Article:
By: Daria Sokolova
The biannual Study Abroad Fair organized by the Office of International Programs and Study Abroad took place Oct. 2 at Fainman Lounge, where Roosevelt students had a chance to learn about new destinations offered by various academic and non-profit organizations from across the country.
Justin Osadjan, the director of International Programs at Roosevelt University, said he is hoping to increase the number of Roosevelt students participating in international programs.
“My office is in charge of many things, and one of them is working with Roosevelt University students who want to study abroad as part of their academic career,” Osadjan said. “We have a number of students who study abroad each semester, and we are interested in increasing those numbers.”
To send students overseas, the Office of International Programs and Study Abroad partners with national and foreign organizations and academic institutions.
Osadjan said introducing students to the national organizations that offer study abroad programs is one of the best ways to get the information about those programs in students’ hands.
“Exchange programs are agreements Roosevelt has in place with universities around the world where we will send a Roosevelt University student,” Osadjan said. “In exchange, we get a student from that university in Chicago to fill the shoes of our student.”
As Roosevelt’s Office of International Programs and Study Abroad doesn’t have the exchange agreements in every country, it partners with national organizations that have a greater scope of study abroad programs.
According to Osadjan, Roosevelt University has partnerships with 15 organizations in the U.S. that offer trips where students can spend a semester or an academic year while living and learning in another country.
One of these organizations is Vermont-based “World Learning” that presented its School for International Training (SIT) Study Abroad that helps students to learn about critical global issues in different parts of the world.
“Like a lot of organizations, we have sites all over the world, but there are several things that we do [that] are kind of unique,” said Benjamin Efird, relations manager for SIT’s Midwest region. “We are big on experiential learning: We think language acquisition is important, we think it’s important students live with close families so they can really dive into the culture. One of the most unique components we have in all our programs is an independent study project: All of our students are taking a Research Methods and Ethics course and narrowing on an academic topic or an area of interest and [they] end up doing a research project for their entire last month in a country.”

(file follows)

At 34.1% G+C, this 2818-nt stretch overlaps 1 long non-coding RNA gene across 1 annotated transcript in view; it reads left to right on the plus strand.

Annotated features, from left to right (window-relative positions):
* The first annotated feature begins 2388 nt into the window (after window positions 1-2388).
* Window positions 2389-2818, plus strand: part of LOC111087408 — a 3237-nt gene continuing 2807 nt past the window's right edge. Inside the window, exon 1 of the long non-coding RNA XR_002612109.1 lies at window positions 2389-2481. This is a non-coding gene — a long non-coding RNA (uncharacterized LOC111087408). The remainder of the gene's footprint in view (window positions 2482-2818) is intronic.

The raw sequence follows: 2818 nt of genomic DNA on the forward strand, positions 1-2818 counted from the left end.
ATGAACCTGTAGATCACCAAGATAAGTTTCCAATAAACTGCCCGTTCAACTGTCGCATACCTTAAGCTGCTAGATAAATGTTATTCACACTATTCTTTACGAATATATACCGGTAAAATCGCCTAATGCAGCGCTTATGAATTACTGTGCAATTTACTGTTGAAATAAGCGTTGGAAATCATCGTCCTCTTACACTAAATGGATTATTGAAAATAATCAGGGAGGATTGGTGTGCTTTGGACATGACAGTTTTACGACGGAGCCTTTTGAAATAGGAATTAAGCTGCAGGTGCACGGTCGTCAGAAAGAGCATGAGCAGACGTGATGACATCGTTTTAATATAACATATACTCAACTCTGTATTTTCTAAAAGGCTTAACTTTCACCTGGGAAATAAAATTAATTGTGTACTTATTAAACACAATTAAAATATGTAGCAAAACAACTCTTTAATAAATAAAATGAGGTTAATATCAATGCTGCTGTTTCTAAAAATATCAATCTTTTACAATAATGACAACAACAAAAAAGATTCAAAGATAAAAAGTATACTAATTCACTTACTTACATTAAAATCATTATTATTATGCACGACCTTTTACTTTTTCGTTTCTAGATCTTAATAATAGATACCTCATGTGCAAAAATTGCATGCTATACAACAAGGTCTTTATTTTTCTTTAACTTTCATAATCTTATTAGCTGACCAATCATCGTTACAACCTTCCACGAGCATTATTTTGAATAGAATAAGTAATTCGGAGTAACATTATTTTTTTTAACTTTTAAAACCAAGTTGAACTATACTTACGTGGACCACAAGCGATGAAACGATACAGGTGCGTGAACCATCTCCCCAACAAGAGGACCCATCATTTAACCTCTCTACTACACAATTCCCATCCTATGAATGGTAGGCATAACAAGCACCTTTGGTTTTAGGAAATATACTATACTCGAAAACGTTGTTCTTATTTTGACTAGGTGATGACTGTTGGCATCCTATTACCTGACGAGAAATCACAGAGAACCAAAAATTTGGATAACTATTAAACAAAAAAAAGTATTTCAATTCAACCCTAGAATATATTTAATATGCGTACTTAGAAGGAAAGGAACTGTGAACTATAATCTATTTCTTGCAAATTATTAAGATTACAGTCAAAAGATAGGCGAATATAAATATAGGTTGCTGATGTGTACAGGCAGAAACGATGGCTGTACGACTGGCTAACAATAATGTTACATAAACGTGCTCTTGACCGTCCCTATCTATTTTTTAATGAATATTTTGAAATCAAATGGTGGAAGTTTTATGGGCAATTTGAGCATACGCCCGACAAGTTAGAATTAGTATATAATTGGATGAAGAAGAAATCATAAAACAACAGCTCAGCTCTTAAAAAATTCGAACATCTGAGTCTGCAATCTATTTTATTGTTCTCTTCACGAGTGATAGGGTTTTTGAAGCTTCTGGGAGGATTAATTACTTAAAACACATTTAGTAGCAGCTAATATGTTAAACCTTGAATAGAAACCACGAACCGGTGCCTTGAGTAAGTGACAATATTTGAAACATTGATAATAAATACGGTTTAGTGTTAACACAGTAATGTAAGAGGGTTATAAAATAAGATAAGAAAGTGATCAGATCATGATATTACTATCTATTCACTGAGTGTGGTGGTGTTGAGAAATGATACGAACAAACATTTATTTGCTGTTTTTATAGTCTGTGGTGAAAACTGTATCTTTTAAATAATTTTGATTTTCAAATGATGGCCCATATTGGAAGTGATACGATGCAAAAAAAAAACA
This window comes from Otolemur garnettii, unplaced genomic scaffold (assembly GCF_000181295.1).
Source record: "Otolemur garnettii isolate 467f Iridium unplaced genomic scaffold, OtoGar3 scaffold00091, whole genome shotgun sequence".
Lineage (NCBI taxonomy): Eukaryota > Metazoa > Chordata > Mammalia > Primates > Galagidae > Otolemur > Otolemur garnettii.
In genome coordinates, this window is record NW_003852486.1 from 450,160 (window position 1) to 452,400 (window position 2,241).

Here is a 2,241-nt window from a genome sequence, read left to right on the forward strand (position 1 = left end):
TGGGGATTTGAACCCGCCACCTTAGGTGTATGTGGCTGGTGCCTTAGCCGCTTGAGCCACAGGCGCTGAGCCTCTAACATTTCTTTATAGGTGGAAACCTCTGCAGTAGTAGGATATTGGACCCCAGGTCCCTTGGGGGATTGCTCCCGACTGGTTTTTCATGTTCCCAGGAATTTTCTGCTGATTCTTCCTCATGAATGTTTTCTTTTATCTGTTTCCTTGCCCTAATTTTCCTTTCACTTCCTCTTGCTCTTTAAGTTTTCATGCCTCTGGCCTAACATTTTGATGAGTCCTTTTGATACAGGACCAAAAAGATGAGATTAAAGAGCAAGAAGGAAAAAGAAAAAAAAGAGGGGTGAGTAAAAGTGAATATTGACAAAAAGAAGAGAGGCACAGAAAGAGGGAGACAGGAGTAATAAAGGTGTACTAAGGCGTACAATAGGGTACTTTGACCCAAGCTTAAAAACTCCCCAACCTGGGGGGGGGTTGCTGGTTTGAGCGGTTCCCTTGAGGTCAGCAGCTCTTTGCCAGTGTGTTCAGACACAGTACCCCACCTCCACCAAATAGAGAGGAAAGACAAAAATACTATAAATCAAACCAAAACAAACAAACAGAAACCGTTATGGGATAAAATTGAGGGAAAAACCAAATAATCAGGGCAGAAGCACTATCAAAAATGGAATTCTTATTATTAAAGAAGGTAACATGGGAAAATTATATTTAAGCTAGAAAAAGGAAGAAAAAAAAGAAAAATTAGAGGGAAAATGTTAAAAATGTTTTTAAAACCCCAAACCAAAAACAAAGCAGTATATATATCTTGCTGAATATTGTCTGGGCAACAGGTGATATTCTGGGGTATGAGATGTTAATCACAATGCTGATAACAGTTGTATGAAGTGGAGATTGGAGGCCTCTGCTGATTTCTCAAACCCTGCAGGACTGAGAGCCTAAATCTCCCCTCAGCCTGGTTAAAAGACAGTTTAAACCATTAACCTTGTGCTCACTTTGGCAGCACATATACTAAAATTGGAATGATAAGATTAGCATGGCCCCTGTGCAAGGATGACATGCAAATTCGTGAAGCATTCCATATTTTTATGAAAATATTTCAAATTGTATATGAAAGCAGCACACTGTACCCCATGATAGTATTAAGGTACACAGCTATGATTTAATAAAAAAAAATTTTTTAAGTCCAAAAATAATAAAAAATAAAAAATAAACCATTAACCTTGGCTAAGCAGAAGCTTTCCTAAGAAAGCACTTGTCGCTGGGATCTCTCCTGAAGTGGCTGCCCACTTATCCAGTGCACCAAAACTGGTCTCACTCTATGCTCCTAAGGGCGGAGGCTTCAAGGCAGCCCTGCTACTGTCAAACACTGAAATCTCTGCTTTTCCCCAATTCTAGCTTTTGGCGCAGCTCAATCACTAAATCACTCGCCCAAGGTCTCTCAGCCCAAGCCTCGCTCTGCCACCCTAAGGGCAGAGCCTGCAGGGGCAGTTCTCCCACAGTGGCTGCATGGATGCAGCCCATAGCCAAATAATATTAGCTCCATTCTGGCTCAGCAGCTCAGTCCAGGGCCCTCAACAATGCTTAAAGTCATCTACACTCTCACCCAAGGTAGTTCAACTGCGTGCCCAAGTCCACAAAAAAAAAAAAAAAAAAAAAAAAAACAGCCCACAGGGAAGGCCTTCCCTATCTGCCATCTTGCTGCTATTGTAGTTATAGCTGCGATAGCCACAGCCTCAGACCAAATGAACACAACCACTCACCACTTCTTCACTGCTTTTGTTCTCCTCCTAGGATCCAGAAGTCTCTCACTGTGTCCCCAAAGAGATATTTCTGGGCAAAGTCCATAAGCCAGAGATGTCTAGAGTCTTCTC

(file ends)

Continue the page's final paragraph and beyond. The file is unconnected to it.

Efird said SIT Study Abroad has been at the previous fairs at the university and wants to interest more Roosevelt students, as social justice is incorporated in all of SIT’s programs.
“We focus on critical global issues,” Efird explained. “We are looking at everything from a broad interdisciplinary angle of gender rights and gender and education systems, social movements, peace and conflict issues, post-conflict transformations. We put the human perspective into all our programs for students.”
Accounting freshman Alexa Tapias said she was looking at Roosevelt’s programs in Colombia and Turkey.
“I just want to go explore, expand my horizons a bit and that’s basically why I want to do it,” Tapias said. “I’ve traveled outside the U.S. a lot, and that makes me want to do it even more.”
The Study Abroad Fair takes place twice in the academic year, as the Office of International Programs and Study Abroad continues to build partnerships with new organizations nationally and around the globe.
“We do a fair each semester,” Osadjan said. “It’s generally in early October and again, sometime in late February or March.”
Brittany Palmer, admissions representative of “Semester at Sea,” a study abroad program operated by the University of Virginia, said their program is becoming more popular in the Chicago area.
“We are a little bit different because we are a comparative learning organization,” Palmer said. “You go to many different countries rather than just spending the whole semester in one,” Palmer said.
According to Osadjan, The Office of International Programs and Study Abroad sends 10-15 students to different countries each semester. Roosevelt students can choose from a variety of long-term as well as short-term programs.
“Each semester, we have other students who go study abroad on what we call faculty-led trips,” Osadjan said. “Faculty-led trips are where a Roosevelt professor will organize a class and that class includes about a week and a half of international travel. Students will study theory in a classroom, and they see what they have studied by travelling overseas,” Osadjan said.
As Osadjan said, within Roosevelt exchange programs, London Metropolitan University and University of Sussex have been two of the most popular ones. The Office of International Programs and Study Abroad has recently added a few new opportunities for Roosevelt students.
“We have seen a lot of increased interest in the exchange program we have with KwaZulu-Natal University in South Africa,” Osadjan added. “We have one student studying there right now and several more students have expressed interest in going there in spring 2014. South Africa has turned into an exciting option for many students.”
The Office of International Programs and Study Abroad provides Roosevelt students with opportunities of studying in England, Tanzania, Spain, China, Germany and many other countries. The office is located in AUD 124.